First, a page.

Plunk. Plunk. Plunk.
A family peers over the rim of a silver bucket hanging on a maple tree and watches clear maple sap drip from a tiny spout. When temperatures rise above freezing at the end of winter, the sap’s-a running.
Syrup-making in our region dates back to Woodland Indians, who mastered the technique using simple collection tools. They gashed the tree’s bark with an ax. Today’s methods are healthier for the tree. And visitors to Bendix Woods County Park in New Carlisle, one of The Bend's charming small towns, can see the process up close.
Trees are tapped in late February when winter's grip softens. Dozens of volunteers bustle in the sugar bush (the area where maple trees grow) on “Tapping Day.” A tiny hole is drilled into the sapwood of each large sugar maple. Vast systems of plastic tubing connect to tiny “spouts” tapped into the holes.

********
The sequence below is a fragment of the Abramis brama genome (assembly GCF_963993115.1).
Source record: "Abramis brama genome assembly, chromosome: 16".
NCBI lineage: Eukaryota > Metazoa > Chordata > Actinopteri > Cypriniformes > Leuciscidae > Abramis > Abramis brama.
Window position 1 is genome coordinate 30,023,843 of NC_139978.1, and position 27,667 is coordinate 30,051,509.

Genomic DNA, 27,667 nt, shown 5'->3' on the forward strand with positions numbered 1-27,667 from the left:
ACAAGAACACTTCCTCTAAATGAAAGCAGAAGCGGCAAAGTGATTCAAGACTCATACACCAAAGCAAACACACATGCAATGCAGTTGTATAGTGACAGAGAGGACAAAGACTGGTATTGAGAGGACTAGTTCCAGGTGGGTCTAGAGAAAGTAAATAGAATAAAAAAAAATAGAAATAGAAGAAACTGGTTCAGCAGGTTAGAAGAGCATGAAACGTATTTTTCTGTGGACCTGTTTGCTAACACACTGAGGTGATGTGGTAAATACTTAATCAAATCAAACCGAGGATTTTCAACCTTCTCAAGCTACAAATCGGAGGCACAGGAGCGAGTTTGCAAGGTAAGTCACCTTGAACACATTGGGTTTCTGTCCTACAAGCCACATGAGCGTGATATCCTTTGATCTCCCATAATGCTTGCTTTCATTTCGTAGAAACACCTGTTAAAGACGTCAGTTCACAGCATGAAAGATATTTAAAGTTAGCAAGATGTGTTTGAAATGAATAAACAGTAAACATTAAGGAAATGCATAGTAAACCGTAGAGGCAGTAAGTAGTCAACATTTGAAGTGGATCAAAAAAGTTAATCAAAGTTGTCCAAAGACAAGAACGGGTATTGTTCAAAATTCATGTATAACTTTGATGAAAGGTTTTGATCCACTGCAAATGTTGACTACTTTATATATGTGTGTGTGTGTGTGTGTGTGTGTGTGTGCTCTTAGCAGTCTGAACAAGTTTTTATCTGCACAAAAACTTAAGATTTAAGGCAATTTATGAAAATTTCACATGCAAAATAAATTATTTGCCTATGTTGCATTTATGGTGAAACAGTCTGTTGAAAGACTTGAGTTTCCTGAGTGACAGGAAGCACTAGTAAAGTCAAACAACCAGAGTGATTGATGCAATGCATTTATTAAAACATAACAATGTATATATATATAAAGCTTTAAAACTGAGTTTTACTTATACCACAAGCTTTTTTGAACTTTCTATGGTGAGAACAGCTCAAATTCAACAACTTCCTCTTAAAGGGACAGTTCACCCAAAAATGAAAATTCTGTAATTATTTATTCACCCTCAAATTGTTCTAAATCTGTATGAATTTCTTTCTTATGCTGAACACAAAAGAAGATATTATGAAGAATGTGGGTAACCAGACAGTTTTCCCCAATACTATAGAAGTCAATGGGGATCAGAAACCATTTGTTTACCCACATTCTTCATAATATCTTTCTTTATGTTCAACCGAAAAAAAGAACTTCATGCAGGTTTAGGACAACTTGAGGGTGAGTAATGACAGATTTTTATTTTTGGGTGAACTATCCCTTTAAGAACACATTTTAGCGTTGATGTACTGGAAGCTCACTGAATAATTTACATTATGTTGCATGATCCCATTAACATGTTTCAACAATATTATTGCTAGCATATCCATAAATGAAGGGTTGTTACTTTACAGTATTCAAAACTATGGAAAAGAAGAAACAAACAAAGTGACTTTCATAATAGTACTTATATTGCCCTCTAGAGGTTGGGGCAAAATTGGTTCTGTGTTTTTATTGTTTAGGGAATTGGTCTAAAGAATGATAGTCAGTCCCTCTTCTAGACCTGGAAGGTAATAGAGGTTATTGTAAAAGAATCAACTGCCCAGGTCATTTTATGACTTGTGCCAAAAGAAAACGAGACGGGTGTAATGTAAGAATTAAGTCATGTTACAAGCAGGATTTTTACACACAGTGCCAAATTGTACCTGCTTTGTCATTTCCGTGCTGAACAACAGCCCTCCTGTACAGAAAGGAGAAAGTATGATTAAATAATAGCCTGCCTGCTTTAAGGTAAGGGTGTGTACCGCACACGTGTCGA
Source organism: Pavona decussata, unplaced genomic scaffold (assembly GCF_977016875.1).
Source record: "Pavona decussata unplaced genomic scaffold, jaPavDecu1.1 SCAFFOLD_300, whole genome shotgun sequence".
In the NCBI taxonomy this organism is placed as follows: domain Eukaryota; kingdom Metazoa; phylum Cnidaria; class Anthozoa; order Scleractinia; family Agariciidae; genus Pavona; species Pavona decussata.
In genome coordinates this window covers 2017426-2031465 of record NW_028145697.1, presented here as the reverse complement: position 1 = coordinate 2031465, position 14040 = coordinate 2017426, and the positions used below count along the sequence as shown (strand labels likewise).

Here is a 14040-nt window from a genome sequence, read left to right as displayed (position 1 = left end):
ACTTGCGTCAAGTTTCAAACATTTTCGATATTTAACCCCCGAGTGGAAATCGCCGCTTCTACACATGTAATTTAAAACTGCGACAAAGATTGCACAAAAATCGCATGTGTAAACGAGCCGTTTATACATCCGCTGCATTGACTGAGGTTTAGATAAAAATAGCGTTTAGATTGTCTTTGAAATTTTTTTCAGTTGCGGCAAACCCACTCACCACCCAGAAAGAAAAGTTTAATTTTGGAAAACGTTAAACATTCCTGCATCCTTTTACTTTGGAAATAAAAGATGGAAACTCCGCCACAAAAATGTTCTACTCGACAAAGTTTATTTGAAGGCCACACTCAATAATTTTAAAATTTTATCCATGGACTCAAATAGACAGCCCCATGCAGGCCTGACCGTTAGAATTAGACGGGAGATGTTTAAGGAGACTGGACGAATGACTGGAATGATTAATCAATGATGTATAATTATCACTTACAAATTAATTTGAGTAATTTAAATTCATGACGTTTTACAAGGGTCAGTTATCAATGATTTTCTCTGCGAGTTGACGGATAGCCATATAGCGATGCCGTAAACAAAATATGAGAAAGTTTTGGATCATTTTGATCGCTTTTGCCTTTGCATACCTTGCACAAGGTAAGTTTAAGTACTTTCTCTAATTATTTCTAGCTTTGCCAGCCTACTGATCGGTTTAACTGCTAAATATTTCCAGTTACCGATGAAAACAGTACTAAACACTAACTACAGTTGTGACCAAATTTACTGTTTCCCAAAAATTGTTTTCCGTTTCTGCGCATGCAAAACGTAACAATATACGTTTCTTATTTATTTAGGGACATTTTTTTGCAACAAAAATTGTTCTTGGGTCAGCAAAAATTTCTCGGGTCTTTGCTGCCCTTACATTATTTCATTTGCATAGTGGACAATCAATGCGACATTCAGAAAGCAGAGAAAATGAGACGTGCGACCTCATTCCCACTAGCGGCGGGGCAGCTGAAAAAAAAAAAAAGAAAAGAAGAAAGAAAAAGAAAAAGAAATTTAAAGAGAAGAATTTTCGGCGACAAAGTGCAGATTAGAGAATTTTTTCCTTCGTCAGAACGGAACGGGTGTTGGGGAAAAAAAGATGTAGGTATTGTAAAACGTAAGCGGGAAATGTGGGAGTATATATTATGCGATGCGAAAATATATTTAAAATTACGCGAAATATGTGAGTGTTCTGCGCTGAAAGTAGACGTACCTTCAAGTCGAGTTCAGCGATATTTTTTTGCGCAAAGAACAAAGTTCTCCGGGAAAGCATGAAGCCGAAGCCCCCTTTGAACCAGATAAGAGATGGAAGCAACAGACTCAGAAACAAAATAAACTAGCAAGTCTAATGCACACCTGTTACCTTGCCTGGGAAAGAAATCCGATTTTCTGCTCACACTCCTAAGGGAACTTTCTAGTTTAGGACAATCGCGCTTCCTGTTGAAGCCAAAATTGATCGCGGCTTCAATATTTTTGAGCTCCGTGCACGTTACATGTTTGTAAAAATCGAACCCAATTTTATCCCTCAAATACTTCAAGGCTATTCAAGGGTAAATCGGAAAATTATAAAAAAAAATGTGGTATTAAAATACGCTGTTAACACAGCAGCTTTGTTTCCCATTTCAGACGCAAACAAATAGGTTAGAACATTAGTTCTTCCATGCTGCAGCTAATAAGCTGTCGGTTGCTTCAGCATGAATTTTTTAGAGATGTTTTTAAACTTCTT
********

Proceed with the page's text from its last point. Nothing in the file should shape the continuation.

When conditions are right, sap flows from the trees through the flexible tubing into the "Sugar House" at the bottom of the hill. School groups fill buckets with sap and transfer them the wooden shelter as well.
Clouds of steam billow from the cupula atop the Sugar House. Volunteers feed the fire, share conversation and keep a watchful eye on the boiling sap. They wait for the temperature and density to transform the gift from the trees to golden syrup.
Sap season culminates at Bendix Woods with Sugar Camp Days, a festival on the third weekend in March. Pancakes sizzle on griddles and maple sloppy joes steam under a park shelter. Horse-drawn wagon rides, tours of the sugar bush and artisan demonstrations fill the weekend.
Plan Your Visit
Come celebrate the end of winter and the sweetness of pure maple syrup with us in New Carlisle! Sugar Camp Days is scheduled for March 16-17, 2019.